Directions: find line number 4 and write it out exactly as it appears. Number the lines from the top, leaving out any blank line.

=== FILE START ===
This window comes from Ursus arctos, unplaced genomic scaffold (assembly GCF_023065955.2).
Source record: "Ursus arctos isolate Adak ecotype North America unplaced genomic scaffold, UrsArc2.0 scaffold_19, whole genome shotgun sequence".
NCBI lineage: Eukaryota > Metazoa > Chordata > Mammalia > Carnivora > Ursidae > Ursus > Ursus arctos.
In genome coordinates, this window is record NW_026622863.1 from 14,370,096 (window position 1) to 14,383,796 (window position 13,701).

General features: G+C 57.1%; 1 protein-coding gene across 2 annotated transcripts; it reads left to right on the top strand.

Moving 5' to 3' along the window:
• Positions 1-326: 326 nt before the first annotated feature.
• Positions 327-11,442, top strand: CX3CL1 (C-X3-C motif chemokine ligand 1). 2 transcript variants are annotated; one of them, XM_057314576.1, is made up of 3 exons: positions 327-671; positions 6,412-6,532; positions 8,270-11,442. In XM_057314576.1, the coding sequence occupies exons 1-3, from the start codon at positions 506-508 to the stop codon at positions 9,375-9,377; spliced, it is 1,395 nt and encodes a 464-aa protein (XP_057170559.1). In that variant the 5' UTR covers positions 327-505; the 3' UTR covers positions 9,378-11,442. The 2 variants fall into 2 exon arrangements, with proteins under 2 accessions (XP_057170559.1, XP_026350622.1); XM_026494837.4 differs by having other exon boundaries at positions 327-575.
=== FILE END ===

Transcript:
In genome coordinates, this window is record NW_026622863.1 from 14,370,096 (window position 1) to 14,383,796 (window position 13,701).